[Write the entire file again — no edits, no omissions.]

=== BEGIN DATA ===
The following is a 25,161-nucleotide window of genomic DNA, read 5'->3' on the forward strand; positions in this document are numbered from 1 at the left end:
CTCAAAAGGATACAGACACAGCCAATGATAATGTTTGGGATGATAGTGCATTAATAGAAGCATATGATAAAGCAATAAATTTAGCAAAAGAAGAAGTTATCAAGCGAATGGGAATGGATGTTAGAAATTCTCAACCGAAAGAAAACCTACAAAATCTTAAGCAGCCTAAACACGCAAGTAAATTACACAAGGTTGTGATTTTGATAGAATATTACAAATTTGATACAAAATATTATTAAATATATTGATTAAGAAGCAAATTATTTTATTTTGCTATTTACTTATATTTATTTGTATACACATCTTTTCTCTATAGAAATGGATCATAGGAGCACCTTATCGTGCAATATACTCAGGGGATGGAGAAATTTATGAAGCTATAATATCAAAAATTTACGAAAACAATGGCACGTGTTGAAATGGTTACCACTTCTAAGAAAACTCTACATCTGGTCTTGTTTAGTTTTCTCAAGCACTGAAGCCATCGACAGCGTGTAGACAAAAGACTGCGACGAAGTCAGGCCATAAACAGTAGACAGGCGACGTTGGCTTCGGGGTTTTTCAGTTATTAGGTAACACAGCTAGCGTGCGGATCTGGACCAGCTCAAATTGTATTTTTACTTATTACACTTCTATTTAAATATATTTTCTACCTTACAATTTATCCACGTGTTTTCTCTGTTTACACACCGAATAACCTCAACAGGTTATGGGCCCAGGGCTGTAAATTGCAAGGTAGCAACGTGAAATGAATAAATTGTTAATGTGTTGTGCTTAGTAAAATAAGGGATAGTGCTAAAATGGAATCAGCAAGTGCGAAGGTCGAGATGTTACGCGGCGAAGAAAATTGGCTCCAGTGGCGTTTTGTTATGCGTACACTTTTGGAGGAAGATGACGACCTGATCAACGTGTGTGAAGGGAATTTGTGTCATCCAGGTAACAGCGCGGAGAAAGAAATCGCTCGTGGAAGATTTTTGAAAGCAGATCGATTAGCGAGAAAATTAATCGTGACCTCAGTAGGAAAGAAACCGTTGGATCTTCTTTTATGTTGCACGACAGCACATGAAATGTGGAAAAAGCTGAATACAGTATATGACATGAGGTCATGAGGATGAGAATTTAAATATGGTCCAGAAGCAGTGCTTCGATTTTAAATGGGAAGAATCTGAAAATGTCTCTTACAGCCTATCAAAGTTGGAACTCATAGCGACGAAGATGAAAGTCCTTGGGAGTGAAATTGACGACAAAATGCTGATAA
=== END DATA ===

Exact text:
The following is a 25,161-nucleotide window of genomic DNA, read 5'->3' on the forward strand; positions in this document are numbered from 1 at the left end:
CTCAAAAGGATACAGACACAGCCAATGATAATGTTTGGGATGATAGTGCATTAATAGAAGCATATGATAAAGCAATAAATTTAGCAAAAGAAGAAGTTATCAAGCGAATGGGAATGGATGTTAGAAATTCTCAACCGAAAGAAAACCTACAAAATCTTAAGCAGCCTAAACACGCAAGTAAATTACACAAGGTTGTGATTTTGATAGAATATTACAAATTTGATACAAAATATTATTAAATATATTGATTAAGAAGCAAATTATTTTATTTTGCTATTTACTTATATTTATTTGTATACACATCTTTTCTCTATAGAAATGGATCATAGGAGCACCTTATCGTGCAATATACTCAGGGGATGGAGAAATTTATGAAGCTATAATATCAAAAATTTACGAAAACAATGGCACGTGTTGAAATGGTTACCACTTCTAAGAAAACTCTACATCTGGTCTTGTTTAGTTTTCTCAAGCACTGAAGCCATCGACAGCGTGTAGACAAAAGACTGCGACGAAGTCAGGCCATAAACAGTAGACAGGCGACGTTGGCTTCGGGGTTTTTCAGTTATTAGGTAACACAGCTAGCGTGCGGATCTGGACCAGCTCAAATTGTATTTTTACTTATTACACTTCTATTTAAATATATTTTCTACCTTACAATTTATCCACGTGTTTTCTCTGTTTACACACCGAATAACCTCAACAGGTTATGGGCCCAGGGCTGTAAATTGCAAGGTAGCAACGTGAAATGAATAAATTGTTAATGTGTTGTGCTTAGTAAAATAAGGGATAGTGCTAAAATGGAATCAGCAAGTGCGAAGGTCGAGATGTTACGCGGCGAAGAAAATTGGCTCCAGTGGCGTTTTGTTATGCGTACACTTTTGGAGGAAGATGACGACCTGATCAACGTGTGTGAAGGGAATTTGTGTCATCCAGGTAACAGCGCGGAGAAAGAAATCGCTCGTGGAAGATTTTTGAAAGCAGATCGATTAGCGAGAAAATTAATCGTGACCTCAGTAGGAAAGAAACCGTTGGATCTTCTTTTATGTTGCACGACAGCACATGAAATGTGGAAAAAGCTGAATACAGTATATGACATGAGGTCATGAGGATGAGAATTTAAATATGGTCCAGAAGCAGTGCTTCGATTTTAAATGGGAAGAATCTGAAAATGTCTCTTACAGCCTATCAAAGTTGGAACTCATAGCGACGAAGATGAAAGTCCTTGGGAGTGAAATTGACGACAAAATGCTGATAA